Yesterday’s post about John Adams got us thinking about history in film. Longtime readers know that both our undergraduate and graduate training has been in history and modern history, respectively. Throughout our education, we have been concerned with ideas of collective memory and history and how those things affect collective identity. For many, history doesn’t expand beyond 5 years ago.
What we mean is, collective memory and history is the history, or memory of history shared by, in this case, citizens of the United States. To a large degree, our understanding of the past and thus, our collective memory of the past has been shaped by the films we watch. Ask today’s average adult about WWII and it is likely their informed opinion was shaped by Pearl Harbor, Saving Private Ryan, Flags of our Fathers, etc. The same is true of other historical events: The Patriot, the American Revolution; Forrest Gump, American history from the 1960’s onward.
Despite this loss of role to the electronic media and producers in Hollywood, most historians continue writing books few understand and even fewer will read. This transfer of the ancient role of â€œstory tellerâ€ has brought on a popular memory filled with the fantasies of whatever the producer decided to create.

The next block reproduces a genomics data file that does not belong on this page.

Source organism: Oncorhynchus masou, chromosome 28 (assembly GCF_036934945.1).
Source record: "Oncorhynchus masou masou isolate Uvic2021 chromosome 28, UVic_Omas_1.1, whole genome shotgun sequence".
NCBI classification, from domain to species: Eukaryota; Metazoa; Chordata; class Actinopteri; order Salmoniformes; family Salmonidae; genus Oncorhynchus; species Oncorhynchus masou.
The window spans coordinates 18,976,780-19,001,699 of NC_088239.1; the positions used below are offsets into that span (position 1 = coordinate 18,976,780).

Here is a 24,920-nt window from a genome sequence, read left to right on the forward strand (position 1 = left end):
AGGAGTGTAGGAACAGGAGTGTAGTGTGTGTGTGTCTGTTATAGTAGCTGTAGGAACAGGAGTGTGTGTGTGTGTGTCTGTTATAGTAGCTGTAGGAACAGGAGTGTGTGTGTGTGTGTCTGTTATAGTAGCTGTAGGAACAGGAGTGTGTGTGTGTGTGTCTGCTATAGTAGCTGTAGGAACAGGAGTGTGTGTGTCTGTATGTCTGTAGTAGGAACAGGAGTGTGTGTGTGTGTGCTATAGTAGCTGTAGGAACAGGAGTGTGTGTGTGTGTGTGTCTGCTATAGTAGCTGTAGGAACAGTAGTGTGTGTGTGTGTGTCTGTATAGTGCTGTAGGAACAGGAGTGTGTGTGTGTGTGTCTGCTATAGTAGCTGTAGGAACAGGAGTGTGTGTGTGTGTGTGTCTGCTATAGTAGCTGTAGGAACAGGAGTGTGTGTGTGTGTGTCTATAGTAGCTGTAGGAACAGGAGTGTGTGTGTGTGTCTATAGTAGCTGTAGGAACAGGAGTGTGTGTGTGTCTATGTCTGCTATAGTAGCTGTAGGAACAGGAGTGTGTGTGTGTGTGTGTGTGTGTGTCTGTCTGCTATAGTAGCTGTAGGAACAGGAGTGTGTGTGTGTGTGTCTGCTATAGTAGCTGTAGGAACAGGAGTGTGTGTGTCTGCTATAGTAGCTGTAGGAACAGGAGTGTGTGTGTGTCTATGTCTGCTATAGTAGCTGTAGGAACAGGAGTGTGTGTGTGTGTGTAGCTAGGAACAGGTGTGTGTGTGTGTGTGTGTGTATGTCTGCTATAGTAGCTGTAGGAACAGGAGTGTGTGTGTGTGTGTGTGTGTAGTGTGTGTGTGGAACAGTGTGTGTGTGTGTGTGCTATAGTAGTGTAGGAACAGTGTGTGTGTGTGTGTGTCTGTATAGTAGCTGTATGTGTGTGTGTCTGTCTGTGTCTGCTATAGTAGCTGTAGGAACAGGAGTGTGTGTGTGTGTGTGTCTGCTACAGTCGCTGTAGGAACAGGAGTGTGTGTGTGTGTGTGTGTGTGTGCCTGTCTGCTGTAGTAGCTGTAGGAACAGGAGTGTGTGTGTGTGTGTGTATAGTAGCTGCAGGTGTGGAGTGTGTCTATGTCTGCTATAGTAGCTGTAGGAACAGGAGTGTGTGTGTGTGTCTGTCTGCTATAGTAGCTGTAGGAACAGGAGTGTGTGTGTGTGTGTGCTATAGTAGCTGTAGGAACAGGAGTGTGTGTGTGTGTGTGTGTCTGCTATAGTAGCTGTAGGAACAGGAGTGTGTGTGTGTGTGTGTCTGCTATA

Increasingly this has led to another conflict which rages between the historical field and the electronic media. Historians accuse the media of distorting history for the sake of a healthy bottom line and the media responds accusing historians of being â€œdry as dust.â€ This conflict has created a gap between true history, influenced by historical research, and what actually fills the mind of the publicâ€”images from the movies.
So powerful is the effect of this medium on the mind of the young that as they see more movies it becomes more and more difficult to distinguish between what they learned in their history class and what they saw at the theater the night before. Clearly both areas play a role in representing history, however, more coordination must occur between those who research history and those who portray it on the screen.
Historian Wulf Kansteiner, in “Searching for an Audience: The Historical Profession in the Media Age,” wrote:
the growing insignificance of traditional historiography indicates the need to focus on differentâ€¦and more challenging questions, for instance on the problem of bridging the gap between scholarly historical narratives and the kind of sweeping, imprecise, visually-based narratives about the past that find the interest of larger audiences; or on the problem of how scholarly protocols for the writing of truthful histories can be transferred to visual media, that is, how histories can be responsibly narrated in images
It is this challenge, we believe, that highlights the need for more collaborative productions like Spielberg & Ambrose’s Band of Brothers and Hanks, and Ellis & McCullough’s John Adams. These films have their faults, but they at least try to bridge the gap between academic history and “popcorn history.”